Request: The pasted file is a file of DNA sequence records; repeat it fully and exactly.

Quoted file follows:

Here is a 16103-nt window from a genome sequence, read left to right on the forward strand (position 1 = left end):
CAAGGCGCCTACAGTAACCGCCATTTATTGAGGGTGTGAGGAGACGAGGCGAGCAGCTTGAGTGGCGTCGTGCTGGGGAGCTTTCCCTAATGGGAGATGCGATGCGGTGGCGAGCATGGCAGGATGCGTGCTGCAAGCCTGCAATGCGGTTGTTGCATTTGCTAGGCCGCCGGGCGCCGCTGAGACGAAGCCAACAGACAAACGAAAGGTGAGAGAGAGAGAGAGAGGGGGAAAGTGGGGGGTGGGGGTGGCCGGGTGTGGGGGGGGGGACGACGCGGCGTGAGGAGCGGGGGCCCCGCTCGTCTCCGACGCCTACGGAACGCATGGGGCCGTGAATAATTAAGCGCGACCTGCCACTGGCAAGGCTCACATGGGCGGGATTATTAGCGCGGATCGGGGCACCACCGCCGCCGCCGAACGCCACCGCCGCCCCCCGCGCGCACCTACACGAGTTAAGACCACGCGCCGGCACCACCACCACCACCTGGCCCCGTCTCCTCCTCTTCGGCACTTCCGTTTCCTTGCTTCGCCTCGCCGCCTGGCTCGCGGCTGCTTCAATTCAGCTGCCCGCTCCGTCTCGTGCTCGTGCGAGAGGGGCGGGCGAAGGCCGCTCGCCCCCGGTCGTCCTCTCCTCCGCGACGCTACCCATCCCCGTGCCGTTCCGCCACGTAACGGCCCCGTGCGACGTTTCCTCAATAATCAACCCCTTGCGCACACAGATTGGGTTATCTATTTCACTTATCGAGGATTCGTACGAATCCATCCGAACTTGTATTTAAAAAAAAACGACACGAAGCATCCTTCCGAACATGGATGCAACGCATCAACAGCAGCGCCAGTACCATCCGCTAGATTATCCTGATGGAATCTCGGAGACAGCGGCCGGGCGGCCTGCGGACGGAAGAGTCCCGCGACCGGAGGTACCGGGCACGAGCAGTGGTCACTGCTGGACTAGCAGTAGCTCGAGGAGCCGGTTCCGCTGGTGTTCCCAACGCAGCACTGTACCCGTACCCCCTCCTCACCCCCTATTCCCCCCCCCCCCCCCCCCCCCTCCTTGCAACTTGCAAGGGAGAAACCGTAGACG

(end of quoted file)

Here is a 16103-nt window from a genome sequence, read left to right on the forward strand (position 1 = left end):
CAAGGCGCCTACAGTAACCGCCATTTATTGAGGGTGTGAGGAGACGAGGCGAGCAGCTTGAGTGGCGTCGTGCTGGGGAGCTTTCCCTAATGGGAGATGCGATGCGGTGGCGAGCATGGCAGGATGCGTGCTGCAAGCCTGCAATGCGGTTGTTGCATTTGCTAGGCCGCCGGGCGCCGCTGAGACGAAGCCAACAGACAAACGAAAGGTGAGAGAGAGAGAGAGAGGGGGAAAGTGGGGGGTGGGGGTGGCCGGGTGTGGGGGGGGGGACGACGCGGCGTGAGGAGCGGGGGCCCCGCTCGTCTCCGACGCCTACGGAACGCATGGGGCCGTGAATAATTAAGCGCGACCTGCCACTGGCAAGGCTCACATGGGCGGGATTATTAGCGCGGATCGGGGCACCACCGCCGCCGCCGAACGCCACCGCCGCCCCCCGCGCGCACCTACACGAGTTAAGACCACGCGCCGGCACCACCACCACCACCTGGCCCCGTCTCCTCCTCTTCGGCACTTCCGTTTCCTTGCTTCGCCTCGCCGCCTGGCTCGCGGCTGCTTCAATTCAGCTGCCCGCTCCGTCTCGTGCTCGTGCGAGAGGGGCGGGCGAAGGCCGCTCGCCCCCGGTCGTCCTCTCCTCCGCGACGCTACCCATCCCCGTGCCGTTCCGCCACGTAACGGCCCCGTGCGACGTTTCCTCAATAATCAACCCCTTGCGCACACAGATTGGGTTATCTATTTCACTTATCGAGGATTCGTACGAATCCATCCGAACTTGTATTTAAAAAAAAACGACACGAAGCATCCTTCCGAACATGGATGCAACGCATCAACAGCAGCGCCAGTACCATCCGCTAGATTATCCTGATGGAATCTCGGAGACAGCGGCCGGGCGGCCTGCGGACGGAAGAGTCCCGCGACCGGAGGTACCGGGCACGAGCAGTGGTCACTGCTGGACTAGCAGTAGCTCGAGGAGCCGGTTCCGCTGGTGTTCCCAACGCAGCACTGTACCCGTACCCCCTCCTCACCCCCTATTCCCCCCCCCCCCCCCCCCCCCTCCTTGCAACTTGCAAGGGAGAAACCGTAGACG